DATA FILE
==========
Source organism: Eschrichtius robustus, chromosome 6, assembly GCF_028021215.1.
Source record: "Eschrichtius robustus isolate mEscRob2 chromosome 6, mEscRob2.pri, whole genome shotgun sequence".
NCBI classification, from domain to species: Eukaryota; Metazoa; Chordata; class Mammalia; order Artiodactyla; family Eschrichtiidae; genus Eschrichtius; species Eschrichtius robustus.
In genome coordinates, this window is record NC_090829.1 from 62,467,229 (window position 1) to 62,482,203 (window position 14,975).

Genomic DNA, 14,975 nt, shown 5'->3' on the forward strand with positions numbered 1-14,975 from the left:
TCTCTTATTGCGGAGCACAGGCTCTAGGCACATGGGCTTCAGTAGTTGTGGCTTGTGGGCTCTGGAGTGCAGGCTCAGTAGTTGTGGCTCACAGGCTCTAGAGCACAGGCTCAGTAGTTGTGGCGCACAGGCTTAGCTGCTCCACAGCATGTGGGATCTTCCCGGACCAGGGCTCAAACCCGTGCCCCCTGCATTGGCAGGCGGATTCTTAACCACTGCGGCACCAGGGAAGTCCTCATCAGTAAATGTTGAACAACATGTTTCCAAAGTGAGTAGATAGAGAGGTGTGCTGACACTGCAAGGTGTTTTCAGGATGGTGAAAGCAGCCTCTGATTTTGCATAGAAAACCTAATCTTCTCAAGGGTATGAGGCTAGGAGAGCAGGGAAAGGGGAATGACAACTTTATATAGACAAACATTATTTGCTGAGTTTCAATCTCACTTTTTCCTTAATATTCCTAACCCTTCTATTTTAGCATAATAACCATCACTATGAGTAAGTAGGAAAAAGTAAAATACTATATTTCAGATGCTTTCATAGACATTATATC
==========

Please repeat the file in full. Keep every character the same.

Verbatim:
Source organism: Eschrichtius robustus, chromosome 6, assembly GCF_028021215.1.
Source record: "Eschrichtius robustus isolate mEscRob2 chromosome 6, mEscRob2.pri, whole genome shotgun sequence".
NCBI classification, from domain to species: Eukaryota; Metazoa; Chordata; class Mammalia; order Artiodactyla; family Eschrichtiidae; genus Eschrichtius; species Eschrichtius robustus.
In genome coordinates, this window is record NC_090829.1 from 62,467,229 (window position 1) to 62,482,203 (window position 14,975).

Genomic DNA, 14,975 nt, shown 5'->3' on the forward strand with positions numbered 1-14,975 from the left:
TCTCTTATTGCGGAGCACAGGCTCTAGGCACATGGGCTTCAGTAGTTGTGGCTTGTGGGCTCTGGAGTGCAGGCTCAGTAGTTGTGGCTCACAGGCTCTAGAGCACAGGCTCAGTAGTTGTGGCGCACAGGCTTAGCTGCTCCACAGCATGTGGGATCTTCCCGGACCAGGGCTCAAACCCGTGCCCCCTGCATTGGCAGGCGGATTCTTAACCACTGCGGCACCAGGGAAGTCCTCATCAGTAAATGTTGAACAACATGTTTCCAAAGTGAGTAGATAGAGAGGTGTGCTGACACTGCAAGGTGTTTTCAGGATGGTGAAAGCAGCCTCTGATTTTGCATAGAAAACCTAATCTTCTCAAGGGTATGAGGCTAGGAGAGCAGGGAAAGGGGAATGACAACTTTATATAGACAAACATTATTTGCTGAGTTTCAATCTCACTTTTTCCTTAATATTCCTAACCCTTCTATTTTAGCATAATAACCATCACTATGAGTAAGTAGGAAAAAGTAAAATACTATATTTCAGATGCTTTCATAGACATTATATC